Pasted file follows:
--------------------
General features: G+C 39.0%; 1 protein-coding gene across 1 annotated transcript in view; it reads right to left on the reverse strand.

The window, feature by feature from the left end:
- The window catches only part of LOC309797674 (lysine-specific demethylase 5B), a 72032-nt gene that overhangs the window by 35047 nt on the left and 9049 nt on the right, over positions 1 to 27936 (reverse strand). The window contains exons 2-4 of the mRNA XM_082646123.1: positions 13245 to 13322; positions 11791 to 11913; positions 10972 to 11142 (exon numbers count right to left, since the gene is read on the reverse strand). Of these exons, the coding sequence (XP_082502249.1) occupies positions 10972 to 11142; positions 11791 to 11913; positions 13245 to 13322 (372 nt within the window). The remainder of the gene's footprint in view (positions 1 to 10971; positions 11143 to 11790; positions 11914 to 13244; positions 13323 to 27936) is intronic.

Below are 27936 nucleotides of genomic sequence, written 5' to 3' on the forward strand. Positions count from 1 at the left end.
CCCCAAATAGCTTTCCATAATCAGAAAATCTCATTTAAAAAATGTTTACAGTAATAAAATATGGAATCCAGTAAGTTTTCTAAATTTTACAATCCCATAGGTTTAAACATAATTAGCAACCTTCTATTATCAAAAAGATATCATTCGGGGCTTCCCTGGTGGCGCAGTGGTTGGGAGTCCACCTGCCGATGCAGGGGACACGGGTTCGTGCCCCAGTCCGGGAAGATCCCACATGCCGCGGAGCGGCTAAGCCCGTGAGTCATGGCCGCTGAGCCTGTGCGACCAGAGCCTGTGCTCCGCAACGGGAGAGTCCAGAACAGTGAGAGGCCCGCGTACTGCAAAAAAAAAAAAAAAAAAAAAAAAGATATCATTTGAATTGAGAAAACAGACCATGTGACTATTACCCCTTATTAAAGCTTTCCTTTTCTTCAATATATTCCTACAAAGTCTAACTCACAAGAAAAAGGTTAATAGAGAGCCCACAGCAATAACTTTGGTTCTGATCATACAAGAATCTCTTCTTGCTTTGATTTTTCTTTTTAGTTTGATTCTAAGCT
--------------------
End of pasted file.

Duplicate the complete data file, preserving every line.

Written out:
General features: G+C 39.0%; 1 protein-coding gene across 1 annotated transcript in view; it reads right to left on the reverse strand.

The window, feature by feature from the left end:
- The window catches only part of LOC309797674 (lysine-specific demethylase 5B), a 72032-nt gene that overhangs the window by 35047 nt on the left and 9049 nt on the right, over positions 1 to 27936 (reverse strand). The window contains exons 2-4 of the mRNA XM_082646123.1: positions 13245 to 13322; positions 11791 to 11913; positions 10972 to 11142 (exon numbers count right to left, since the gene is read on the reverse strand). Of these exons, the coding sequence (XP_082502249.1) occupies positions 10972 to 11142; positions 11791 to 11913; positions 13245 to 13322 (372 nt within the window). The remainder of the gene's footprint in view (positions 1 to 10971; positions 11143 to 11790; positions 11914 to 13244; positions 13323 to 27936) is intronic.

Below are 27936 nucleotides of genomic sequence, written 5' to 3' on the forward strand. Positions count from 1 at the left end.
CCCCAAATAGCTTTCCATAATCAGAAAATCTCATTTAAAAAATGTTTACAGTAATAAAATATGGAATCCAGTAAGTTTTCTAAATTTTACAATCCCATAGGTTTAAACATAATTAGCAACCTTCTATTATCAAAAAGATATCATTCGGGGCTTCCCTGGTGGCGCAGTGGTTGGGAGTCCACCTGCCGATGCAGGGGACACGGGTTCGTGCCCCAGTCCGGGAAGATCCCACATGCCGCGGAGCGGCTAAGCCCGTGAGTCATGGCCGCTGAGCCTGTGCGACCAGAGCCTGTGCTCCGCAACGGGAGAGTCCAGAACAGTGAGAGGCCCGCGTACTGCAAAAAAAAAAAAAAAAAAAAAAAAGATATCATTTGAATTGAGAAAACAGACCATGTGACTATTACCCCTTATTAAAGCTTTCCTTTTCTTCAATATATTCCTACAAAGTCTAACTCACAAGAAAAAGGTTAATAGAGAGCCCACAGCAATAACTTTGGTTCTGATCATACAAGAATCTCTTCTTGCTTTGATTTTTCTTTTTAGTTTGATTCTAAGCT